Many would call C.S. Lewis a great lay theologian. But perhaps the most impressive part of his repertoire is that his best theology is and always was expressed through children’s literature.
Take The Lion, the Witch, and the Wardrobe, for instance. The entire book, while exciting and adventurous in every degree as a children’s book, serves as an allegory for the problem of sin, Christ’s sacrifice, and our ultimate redemption. It’s a great vehicle for teaching children important truths about God. We can expect nothing less from Lewis’s follow-up, Prince Caspian.
Prince Caspian arguably matches the expert balance of adventure and message its predecessor provided, although it does so far less allegorically. Whereas The Lion, the Witch, and the Wardrobe was essentially a straight allegory, complete with Satan figure, Christ figure, and even Judas figure, Caspian takes a more practical approach, dealing with the struggles of a boy who, for our purposes, was born into an unbelieving family surrounded by sin.
Caspian is the rightful heir to the throne of Narnia, which is now ruled not be sons of Adam and daughters of Eve, but by his uncle, of a race called the Telmarines. In this land, Caspian, an orphan being raised by his uncle Miraz, grows up without talking beasts, afraid of the wood, and with the instruction that Aslan is nothing more than a mere myth. His adventure begins when he begins to see the fiend that his murderous uncle truly is, and is opened to the true world of the Narnia that was and could be, with talking beasts and dryads and Aslan, by his tutor. But Caspian needs help. And help is where the Pevensies come in, several years after they’ve been dead and gone as the high kings and queens of Narnia. Funny thing, time.
This book contains no stone table, no betrayal for Turkish Delight, and no traitorous faun. But is, at its heart, a lesson on how people truly choose what they’re going to be like. Caspian was raised by an atheist full of bloodlust, as well as hatred for the old things. But Caspian doesn’t simply adapt to his surroundings: he chooses to be different, eventually following after Aslan and his ways, even though he has scarce few examples of how to live virtuously in his own personal surroundings.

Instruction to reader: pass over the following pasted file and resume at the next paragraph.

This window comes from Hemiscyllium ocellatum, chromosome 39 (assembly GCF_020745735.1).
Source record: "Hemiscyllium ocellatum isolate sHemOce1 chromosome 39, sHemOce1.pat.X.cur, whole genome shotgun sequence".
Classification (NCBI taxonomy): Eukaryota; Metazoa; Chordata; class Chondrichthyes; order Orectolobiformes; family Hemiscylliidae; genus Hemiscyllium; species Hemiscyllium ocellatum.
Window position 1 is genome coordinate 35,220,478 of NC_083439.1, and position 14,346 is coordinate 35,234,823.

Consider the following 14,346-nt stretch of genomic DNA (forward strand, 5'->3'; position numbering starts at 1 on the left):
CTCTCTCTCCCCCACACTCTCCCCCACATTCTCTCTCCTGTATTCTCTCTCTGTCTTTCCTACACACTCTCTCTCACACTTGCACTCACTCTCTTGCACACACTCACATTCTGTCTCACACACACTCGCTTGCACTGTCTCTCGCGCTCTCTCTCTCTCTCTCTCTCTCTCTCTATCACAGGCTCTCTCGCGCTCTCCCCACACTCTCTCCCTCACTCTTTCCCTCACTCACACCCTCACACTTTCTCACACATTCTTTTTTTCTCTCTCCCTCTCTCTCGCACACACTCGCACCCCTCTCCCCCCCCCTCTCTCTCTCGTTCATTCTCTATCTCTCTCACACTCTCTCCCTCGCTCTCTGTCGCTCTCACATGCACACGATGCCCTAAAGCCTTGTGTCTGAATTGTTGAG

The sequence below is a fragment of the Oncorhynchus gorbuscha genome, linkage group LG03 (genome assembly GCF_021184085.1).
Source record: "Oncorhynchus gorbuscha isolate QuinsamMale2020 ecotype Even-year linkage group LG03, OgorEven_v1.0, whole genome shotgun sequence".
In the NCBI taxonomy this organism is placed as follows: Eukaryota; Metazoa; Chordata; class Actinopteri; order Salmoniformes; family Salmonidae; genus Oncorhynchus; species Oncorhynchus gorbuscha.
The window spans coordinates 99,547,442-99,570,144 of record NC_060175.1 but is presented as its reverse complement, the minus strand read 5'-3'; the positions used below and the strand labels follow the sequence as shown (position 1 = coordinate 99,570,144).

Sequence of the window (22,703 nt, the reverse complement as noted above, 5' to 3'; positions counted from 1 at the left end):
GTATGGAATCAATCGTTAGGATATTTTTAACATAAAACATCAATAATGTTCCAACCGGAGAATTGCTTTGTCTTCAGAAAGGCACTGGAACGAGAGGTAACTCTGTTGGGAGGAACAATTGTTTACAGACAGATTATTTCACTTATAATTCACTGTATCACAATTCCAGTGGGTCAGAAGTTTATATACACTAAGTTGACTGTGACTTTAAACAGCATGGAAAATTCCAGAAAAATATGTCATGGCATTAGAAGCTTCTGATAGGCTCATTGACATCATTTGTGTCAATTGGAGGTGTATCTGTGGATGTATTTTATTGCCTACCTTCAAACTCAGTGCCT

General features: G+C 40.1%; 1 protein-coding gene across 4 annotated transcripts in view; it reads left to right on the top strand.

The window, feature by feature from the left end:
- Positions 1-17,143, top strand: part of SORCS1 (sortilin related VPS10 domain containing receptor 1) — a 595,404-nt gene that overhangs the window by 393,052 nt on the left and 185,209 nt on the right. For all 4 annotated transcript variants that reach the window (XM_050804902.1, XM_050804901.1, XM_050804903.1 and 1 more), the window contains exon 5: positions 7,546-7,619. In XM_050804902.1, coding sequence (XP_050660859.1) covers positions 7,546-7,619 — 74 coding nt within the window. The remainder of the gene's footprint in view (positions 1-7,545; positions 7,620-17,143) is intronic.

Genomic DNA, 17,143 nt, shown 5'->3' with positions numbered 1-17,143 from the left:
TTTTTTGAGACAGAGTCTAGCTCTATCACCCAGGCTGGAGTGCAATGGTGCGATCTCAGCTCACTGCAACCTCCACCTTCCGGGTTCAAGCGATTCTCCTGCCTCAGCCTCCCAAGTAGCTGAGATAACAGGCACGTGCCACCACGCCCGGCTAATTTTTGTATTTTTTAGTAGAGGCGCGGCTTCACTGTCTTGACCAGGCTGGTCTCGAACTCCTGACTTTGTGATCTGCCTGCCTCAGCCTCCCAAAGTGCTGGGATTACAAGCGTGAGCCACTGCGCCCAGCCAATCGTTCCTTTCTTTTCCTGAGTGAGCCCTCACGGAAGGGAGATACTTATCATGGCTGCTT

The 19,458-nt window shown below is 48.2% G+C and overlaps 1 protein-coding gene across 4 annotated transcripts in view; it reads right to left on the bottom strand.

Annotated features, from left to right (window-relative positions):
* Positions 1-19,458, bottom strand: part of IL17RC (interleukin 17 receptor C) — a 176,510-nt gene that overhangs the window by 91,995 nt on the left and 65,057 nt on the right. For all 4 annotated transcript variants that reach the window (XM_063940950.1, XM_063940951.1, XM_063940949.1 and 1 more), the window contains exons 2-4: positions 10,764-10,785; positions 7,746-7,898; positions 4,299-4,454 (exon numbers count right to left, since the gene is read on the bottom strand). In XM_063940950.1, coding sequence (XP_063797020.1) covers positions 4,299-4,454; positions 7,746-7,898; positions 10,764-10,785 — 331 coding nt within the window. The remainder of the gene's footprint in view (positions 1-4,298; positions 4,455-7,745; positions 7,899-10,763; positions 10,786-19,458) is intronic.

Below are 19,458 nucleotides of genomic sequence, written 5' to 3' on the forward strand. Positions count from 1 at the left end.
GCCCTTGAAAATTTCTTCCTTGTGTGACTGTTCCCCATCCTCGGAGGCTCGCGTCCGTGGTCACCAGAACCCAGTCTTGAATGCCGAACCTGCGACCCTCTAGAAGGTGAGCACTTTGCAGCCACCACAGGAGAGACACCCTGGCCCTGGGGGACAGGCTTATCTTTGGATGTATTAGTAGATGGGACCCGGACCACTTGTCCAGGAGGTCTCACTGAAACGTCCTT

Prince Caspian also includes stories that illuminate us to the struggle between principle and pragmatism, and we are not left to wonder where Lewis would have us go. The most notable of these moments comes when Nikabrik, one of the dwarfs in the story, is intent on raising the White Witch rather than calling on Aslan:
“What came of the kings and their reign? They faded too. But it’s very different with the Witch. They say she reigned for a hundred years; a hundred years of winter. There’s power, if you like. There’s something practical.”
The similarity here to summoning a demon can hardly be overlooked by more mature eyes, but even to a child, what they’re suggesting must be abominable. After all, one would probably say, why would they think she would be better than Miraz? She’d likely be worse!
And this is exactly the important lesson that this book has to learn. Throughout the story, Caspian is deciding what sort of a leader he will be, how he will deal with miscreants, what methods he will take in war, to whom he will look for strength, and what ethics he will follow with what strength he has. Here there is a very powerful point: what’s wrong is wrong, even if it’s useful at the moment.
There are more reasons to love this book, plenty of them even. I haven’t even touched on the wonderful introduction of Reepicheep, the interplay between Badger and Nikabrik, or just the delightful, spirited youth of Caspian’s voice. Few have a mastery over narrative like Lewis does, and it shines in his children’s literature more than in his “less juvenile” works. Perhaps the thing that makes these books such classics is that they aren’t only moral stories, and they aren’t only fun stories; they’re both. And that, my friends, is something that far too few Christian creatives have managed to do.